May this Lent have been the time when more people have discovered that what is most important in life is the love of and for family, friends and others and the importance of caring. That material gains fade into insignificance when compared to the pleasure of reaching out to a world in need of a little TLC.
Show me the right path, O Lord, point out the road for me to follow. Lead me by Your truth and teach ,me…I put my hope in You. Psalm 25:4-5
Sally Watson.

Posted: Sat 28th Mar 2020

 Stay safe, stay at home, save lives.

Posted: Fri 27th Mar 2020

Dear Church Member,

Like all medicines, we receive a long list of the possible side effects that can appear in a few or a large number of cases.
These warnings are for our help and guidance and can be very useful.

I have found that coronavirus itself, not medicines or jabs since they are not yet available, but the situation that the whole world finds itself in can also have some side effects.
The Government and medical advisors have given many clear instructions as to how we should conduct ourselves and what we should and should not do to help prevent the spread of this deadly virus.

Here are some of the side effects that I have found and would be included on a list with any medication if it were available.

  1. You may find that people are more friendly
  2. Neighbours offer to help with shopping or doing other necessary errands (posting letters etc)
  3. More and longer telephone calls can happen as people check on each other
  4. If a walk is taken for the allowed exercise the obligatory two metres apart is accommodated by both parties
  5. All the jobs in the house or garden that you have been putting off will be tackled as more free time is found
  6. Air pollution improves as aircraft and cars are used less
  7. Adverse effects can be that some people become greedy and buy more from the supermarkets than they really need
  8. There are many more and if you can think of any please add to the list

Stay safe, follow the advice, and the long dark tunnel will come to an end.

David R,

Posted: Fri 27th Mar 2020

 Congratulations to Audrey and Basil on

their Diamond Wedding Anniversary.

Posted: Thu 26th Mar 2020

Revd. Dr. Irene John would like to pass on the following statement.

Greater Manchester Faith Community Leaders Coronavirus (Covid 19)

Our communities are following the latest Government guidance on public association and good hygiene in response to the spread of Coronavirus. This guidance is updated daily on the Government website. It is the best way in which we can demonstrate care for one another and all for whom we share responsibility.

We are working hard within our communities, and with one another, to find ways of supporting all who are in isolation. We will work together tirelessly to ensure that no group, race, culture or faith are discriminated against or treated prejudicially - and will be vigilant in care for all our neighbours. Some quote Covid 19 as an excuse for a rise in racist incidents. This is indefensible - and we stand with the victims.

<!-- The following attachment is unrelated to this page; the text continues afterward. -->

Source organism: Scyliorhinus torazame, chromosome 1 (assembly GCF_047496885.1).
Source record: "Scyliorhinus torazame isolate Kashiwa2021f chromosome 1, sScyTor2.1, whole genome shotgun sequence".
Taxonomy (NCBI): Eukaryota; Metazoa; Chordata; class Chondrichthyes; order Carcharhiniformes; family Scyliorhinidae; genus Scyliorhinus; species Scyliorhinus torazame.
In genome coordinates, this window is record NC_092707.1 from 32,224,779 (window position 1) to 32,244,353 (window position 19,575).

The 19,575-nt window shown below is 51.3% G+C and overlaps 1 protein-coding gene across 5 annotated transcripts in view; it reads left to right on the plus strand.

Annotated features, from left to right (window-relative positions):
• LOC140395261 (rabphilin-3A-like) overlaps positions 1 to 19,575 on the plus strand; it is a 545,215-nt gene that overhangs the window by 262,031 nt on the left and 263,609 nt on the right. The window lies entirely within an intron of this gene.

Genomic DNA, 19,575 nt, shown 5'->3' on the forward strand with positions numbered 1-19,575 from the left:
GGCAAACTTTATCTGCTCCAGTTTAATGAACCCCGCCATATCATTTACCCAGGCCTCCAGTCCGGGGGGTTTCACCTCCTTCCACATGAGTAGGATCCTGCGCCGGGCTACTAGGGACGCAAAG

We commend the work of all in the NHS, the emergency services and in local government at this critical time, as well as our national leaders - and assure them of our prayers and our co-operation, with one another and with them, as we face these challenging circumstances together.

Endorsed by Greater Manchester Faith Community Leaders.

A full text of the statement can be view by clicking here.

 

Posted: Tue 24th Mar 2020

Thought of the week, Monday, 23rd March 2020

At this point in time, what is your biggest fear?
Travelling on a pilgrimage to Jerusalem was a long, lonely and dangerous journey - Many a time it was a matter of life and death. For the pilgrims, the much-needed reassurance of God’s unfailing love and protection came from Psalm 121 - The Lord’s presence and protection will be with them when they leave and when they return again the next time. His presence would also be with them in their everyday activities.
In life’s pilgrimage, especially in the current crisis situation caused by the coronavirus pandemic, our security rests in God. God promises us his presence even in the midst of danger and challenges. He is our source of safety and protection. Keep your focus on him, and say with the psalmist: I look to the mountains; where will my help come from? My help will come from the Lord, who made heaven and earth. He never dozes or sleeps. The Lord is by my side to protect me from all danger. He will keep me safe. Ps.121 Trust him and allow faith to overrule fear.


Blessings
Irene John

Posted: Mon 23rd Mar 2020

 The following notice has been posted on the Church Hall door.

Talking of posting notices on doors. . . 

Martin Luther and the Plague

Back in 1527, a deadly plague hit Martin Luther’s town of Wittenberg and he wrote a letter to a friend, the Rev. Dr. John Hess, on “Whether One Should Flee From  A Deadly Plague”.

 “I shall ask God mercifully to protect us. Then I shall fumigate, help purify the air, administer medicine and take it. I shall avoid places and persons where my presence is not needed in order not to become contaminated and thus perchance inflict and pollute others and so cause their death as a result of my negligence. If God should wish to take me, he will surely find me and I have done what he has expected of me and so I am not responsible for either my own death or the death of others. If my neighbour needs me however I shall not avoid place or person but will go freely as stated above. See this is such a God-fearing faith because it is neither brash nor foolhardy and does not tempt God.”

Posted: Fri 20th Mar 2020